For most people, LDL cholesterol is known to narrow arteries, but a new study now shows that it may contribute to venous thromboembolism. Known as the “bad cholesterol,” LDL can lead to heart attack and strokes, but this new information sheds light onto a new way it can be harmful to health.
The study, presented at the American Heart Association’s Vascular Discovery Scientific Sessions, looked at proteins and genes that might influence venous thromboembolism or VTE. This is a condition that causes potentially dangerous blood clots to form in the arms or legs that can break free and travel to the lungs.
Researchers took the information collected by the Department of Veterans Affairs’ Million Veteran Program and UK Biobank. They studied DNA, testing for 13 million genetic variants, and finding 26,066 cases of VTE, identifying several new factors that cause dangerous blood clots. This included a protein called plasminogen activator inhibitor 1.
They also identified LDL cholesterol as a risk factor for VTE.
One of the study’s lead authors, Dr. Scott Damrauer, spoke about the study, “We don’t usually think of cholesterol as being important in venous disease, but our work on this study provides strong evidence that it may be predisposing people to venous thrombosis.”
The study raises the question of possibly using cholesterol-lowering statins to reduce VTE risk. Past research has shown that treating cholesterol with statins can also help prevent blood clots.
Dr. Damrauer said, “This study shows how we can use genetics to try to more accurately understand who will go on to develop venous thromboembolism and who will not.”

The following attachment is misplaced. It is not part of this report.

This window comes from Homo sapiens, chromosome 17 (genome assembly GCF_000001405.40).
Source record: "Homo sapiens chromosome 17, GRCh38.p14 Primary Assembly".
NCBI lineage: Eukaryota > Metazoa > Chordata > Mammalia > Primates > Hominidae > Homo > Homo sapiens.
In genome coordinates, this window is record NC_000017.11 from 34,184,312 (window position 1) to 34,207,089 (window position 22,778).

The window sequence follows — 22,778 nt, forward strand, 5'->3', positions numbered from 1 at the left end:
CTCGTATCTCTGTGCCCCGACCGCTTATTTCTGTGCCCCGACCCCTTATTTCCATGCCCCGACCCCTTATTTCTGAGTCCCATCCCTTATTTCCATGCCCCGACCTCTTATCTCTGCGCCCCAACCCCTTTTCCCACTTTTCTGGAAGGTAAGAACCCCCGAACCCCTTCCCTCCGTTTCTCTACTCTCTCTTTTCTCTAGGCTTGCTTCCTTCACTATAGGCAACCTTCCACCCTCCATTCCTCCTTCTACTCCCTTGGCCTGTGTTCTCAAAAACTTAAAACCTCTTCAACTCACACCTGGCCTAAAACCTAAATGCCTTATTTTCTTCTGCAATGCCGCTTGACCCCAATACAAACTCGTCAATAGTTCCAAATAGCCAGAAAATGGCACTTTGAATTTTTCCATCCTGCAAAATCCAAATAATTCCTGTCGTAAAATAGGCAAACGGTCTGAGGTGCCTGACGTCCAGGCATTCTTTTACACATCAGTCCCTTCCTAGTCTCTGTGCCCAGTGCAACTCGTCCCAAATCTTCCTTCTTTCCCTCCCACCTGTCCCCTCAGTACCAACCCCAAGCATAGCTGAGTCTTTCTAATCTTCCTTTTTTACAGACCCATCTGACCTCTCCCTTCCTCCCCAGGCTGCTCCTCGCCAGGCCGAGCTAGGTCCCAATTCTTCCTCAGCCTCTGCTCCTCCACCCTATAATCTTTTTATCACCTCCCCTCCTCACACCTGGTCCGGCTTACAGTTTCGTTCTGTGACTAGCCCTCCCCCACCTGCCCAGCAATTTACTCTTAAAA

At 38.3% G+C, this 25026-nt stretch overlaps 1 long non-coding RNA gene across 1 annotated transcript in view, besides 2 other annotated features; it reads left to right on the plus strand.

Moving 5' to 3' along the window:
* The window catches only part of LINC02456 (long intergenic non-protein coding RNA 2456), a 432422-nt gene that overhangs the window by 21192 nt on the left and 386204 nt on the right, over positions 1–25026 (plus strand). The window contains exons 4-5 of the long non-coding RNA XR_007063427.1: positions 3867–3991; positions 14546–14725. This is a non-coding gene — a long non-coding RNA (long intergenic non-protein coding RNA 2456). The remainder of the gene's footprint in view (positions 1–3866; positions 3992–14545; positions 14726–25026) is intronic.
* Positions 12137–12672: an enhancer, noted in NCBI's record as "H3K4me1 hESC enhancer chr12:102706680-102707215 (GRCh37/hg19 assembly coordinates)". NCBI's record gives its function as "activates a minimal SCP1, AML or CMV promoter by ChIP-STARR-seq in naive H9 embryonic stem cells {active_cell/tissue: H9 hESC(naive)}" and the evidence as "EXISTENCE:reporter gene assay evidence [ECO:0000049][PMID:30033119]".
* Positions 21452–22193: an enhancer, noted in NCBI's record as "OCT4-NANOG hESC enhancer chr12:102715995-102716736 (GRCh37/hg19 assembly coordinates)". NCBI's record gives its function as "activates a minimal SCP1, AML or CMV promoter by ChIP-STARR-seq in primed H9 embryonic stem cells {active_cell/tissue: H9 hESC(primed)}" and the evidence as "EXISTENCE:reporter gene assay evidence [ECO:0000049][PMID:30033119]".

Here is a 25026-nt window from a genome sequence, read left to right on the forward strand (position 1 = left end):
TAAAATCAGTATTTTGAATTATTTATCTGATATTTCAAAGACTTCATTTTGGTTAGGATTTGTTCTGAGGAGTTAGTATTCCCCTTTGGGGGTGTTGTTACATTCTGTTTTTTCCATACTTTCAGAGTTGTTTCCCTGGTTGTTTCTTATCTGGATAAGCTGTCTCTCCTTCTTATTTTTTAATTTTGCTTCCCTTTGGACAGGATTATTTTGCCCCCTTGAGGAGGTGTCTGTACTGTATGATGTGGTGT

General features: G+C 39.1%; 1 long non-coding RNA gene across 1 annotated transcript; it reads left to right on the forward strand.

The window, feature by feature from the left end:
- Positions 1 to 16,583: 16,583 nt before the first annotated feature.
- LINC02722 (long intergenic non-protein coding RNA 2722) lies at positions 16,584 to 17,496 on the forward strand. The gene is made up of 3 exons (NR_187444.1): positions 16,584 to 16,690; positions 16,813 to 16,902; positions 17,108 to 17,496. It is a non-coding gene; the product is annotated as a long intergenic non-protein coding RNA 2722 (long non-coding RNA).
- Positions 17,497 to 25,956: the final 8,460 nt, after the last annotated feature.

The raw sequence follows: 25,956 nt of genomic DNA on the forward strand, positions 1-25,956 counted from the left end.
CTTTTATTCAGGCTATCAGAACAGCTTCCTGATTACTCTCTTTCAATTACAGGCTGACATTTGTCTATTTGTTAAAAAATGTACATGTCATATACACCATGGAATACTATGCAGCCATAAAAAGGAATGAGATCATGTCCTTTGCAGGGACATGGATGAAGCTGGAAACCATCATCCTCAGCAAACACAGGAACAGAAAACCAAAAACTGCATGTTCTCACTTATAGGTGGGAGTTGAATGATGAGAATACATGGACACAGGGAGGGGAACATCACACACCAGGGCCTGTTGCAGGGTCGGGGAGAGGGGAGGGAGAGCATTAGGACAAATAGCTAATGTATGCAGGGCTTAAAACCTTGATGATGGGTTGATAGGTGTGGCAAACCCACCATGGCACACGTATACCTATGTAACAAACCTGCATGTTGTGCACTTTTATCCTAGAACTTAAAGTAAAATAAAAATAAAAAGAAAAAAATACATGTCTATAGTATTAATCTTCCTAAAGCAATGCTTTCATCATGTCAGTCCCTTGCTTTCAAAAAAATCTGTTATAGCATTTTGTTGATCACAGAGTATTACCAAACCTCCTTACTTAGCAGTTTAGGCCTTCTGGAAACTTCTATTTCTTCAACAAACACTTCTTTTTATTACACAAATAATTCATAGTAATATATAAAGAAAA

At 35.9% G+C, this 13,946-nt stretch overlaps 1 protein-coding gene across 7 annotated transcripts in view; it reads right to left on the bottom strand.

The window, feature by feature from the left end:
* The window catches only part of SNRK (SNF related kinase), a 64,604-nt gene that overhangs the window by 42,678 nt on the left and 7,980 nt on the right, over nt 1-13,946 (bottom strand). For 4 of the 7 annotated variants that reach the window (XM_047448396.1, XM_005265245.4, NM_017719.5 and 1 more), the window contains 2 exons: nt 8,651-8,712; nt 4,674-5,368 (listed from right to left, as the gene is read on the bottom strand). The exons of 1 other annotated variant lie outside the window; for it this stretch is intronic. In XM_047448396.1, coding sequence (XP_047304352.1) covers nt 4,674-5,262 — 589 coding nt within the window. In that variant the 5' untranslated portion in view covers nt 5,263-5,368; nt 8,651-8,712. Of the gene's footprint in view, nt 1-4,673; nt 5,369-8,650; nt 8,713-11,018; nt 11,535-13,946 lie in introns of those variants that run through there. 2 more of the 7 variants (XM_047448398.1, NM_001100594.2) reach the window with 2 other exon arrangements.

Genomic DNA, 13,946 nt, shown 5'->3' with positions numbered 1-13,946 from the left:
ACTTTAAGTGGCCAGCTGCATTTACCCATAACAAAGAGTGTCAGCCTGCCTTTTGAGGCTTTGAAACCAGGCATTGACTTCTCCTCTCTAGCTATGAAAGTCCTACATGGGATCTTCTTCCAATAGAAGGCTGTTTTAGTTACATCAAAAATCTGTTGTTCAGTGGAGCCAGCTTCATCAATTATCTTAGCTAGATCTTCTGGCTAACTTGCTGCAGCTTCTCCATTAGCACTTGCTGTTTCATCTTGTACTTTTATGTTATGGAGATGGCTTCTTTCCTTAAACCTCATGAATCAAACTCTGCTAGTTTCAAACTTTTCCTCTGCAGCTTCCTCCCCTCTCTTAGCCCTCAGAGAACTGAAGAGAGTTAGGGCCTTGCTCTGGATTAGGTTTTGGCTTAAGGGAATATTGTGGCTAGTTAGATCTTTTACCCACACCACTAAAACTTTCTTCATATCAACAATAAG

“Because of this innovative program started by and funded by the VA, we were able to assemble the largest study of venous thromboembolism to date, with about ten times more people than previous studies,” he said.
“Large projects like this will push the power of discovery and allow us to better understand the genetics of a whole host of diseases. I think, ultimately, these projects will change how we look at health.”
More Research Needed
Although this study offers a new look at the link between LDL cholesterol and venous thromboembolism, Dr. Geoffrey Barnes, a cardiologist and vascular medicine specialist who was not involved in the new study, warns that more research is needed. He does call it a significant study that could potentially help to identify new treatment and preventions for VTE.
Barnes said, “Venous thromboembolism is an important cause of cardiovascular death and disability in the United States and worldwide. So, anything we can do to understand why it occurs and how to better treat it is really important.”
According to the American Heart Association, approximately one million people in the U.S. were treated for VTE in 2014. It is most common in adults 60 and older, but can occur at any age. Ongoing genetic testing and research will continue to offer new treatments and preventions for those suffering from VTE.